The first Masonic Lodge in Canada, a British Colony at the time, was established in 1738 in Annapolis, Nova Scotia. Years later, in the late 1700’s, Masonry would find its way to Niagara via The Lodge of the 8th or Kings Own Regiment of Foot.
At that time Canada had two Provincial Grand Lodges; Upper and Lower with William Jarvis as the Provincial Grand Master for Upper Canada and Prince Edward as the Provincial Grand Master for Lower Canada. However, unlike Prince Edward, William Jarvis was not endowed by the United Grand Lodge of England with the power to grant warrants for new lodges.
Given the distance between Canada and England, as well as the modes of communication employed at that time, dissatisfaction festered among the members of The Provincial Grand Lodge of Upper Canada with their Mother Lodge in England. Support in the form of forwarded warrants, certificates, and other tasks necessary for lodge management was infrequent and slow. On November 10th, 1855 the Grand Lodge of Canada was formed.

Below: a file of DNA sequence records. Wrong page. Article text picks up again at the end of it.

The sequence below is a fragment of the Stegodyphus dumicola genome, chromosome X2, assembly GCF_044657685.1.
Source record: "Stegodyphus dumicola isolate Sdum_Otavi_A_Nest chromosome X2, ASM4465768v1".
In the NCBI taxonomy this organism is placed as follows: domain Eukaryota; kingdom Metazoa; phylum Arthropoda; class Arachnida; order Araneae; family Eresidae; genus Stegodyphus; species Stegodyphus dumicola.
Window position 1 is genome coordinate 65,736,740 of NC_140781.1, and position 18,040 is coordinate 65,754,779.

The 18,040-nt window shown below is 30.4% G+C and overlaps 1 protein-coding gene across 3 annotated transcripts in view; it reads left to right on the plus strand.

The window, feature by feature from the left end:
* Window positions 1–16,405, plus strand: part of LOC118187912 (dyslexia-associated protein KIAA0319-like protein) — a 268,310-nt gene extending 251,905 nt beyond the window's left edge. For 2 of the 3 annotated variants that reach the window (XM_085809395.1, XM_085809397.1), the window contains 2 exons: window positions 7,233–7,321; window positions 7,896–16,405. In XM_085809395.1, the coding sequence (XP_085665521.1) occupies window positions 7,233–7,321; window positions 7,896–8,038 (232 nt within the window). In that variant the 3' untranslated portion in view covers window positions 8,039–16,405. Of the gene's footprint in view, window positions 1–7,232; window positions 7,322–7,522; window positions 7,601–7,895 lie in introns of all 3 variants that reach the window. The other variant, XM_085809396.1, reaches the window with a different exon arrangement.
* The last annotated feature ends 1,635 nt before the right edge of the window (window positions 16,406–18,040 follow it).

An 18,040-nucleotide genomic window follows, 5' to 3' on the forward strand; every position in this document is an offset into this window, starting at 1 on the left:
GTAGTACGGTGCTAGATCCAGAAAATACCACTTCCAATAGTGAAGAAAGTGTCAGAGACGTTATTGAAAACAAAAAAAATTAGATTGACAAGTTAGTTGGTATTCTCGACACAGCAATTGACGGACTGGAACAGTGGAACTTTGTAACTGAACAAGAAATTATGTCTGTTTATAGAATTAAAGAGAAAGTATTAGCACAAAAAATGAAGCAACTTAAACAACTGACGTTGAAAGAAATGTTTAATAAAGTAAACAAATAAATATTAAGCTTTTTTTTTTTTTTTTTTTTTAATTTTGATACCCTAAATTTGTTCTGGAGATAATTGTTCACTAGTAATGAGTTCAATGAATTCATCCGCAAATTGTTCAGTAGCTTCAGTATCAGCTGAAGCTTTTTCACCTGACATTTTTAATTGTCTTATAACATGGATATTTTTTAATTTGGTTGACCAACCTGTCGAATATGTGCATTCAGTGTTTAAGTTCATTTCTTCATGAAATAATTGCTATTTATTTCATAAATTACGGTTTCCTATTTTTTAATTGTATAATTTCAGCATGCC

In 1855, the Colony of Canada consisted of what is now the provinces of Ontario and Quebec. When the Grand Lodge of Upper Canada and Lower Canada merged in 1859, the newly amalgamated Grand Lodge included nearly all of the lodges in Eastern and Western Canada.
1869 saw the formation of the Grand Lodge of Quebec and within five short years the Grand Lodge of Canada withdrew from Quebec.
By 1875, six other Grand Lodges in Canada existed; Nova Scotia, New Brunswick, British Columbia, Quebec, Prince Edward Island, and Manitoba. This led to protests suggesting that Ontario’s Grand Lodge was calling itself the Grand Lodge of Canada and in 1855 a committee recommended the name be changed to The Grand Lodge, A.F. & A.M, of Canada in the Province of Ontario which was adopted in 1887. Being the only Grand Lodge in Canada at the time of its formation it was permitted to keep “Of Canada” in their title.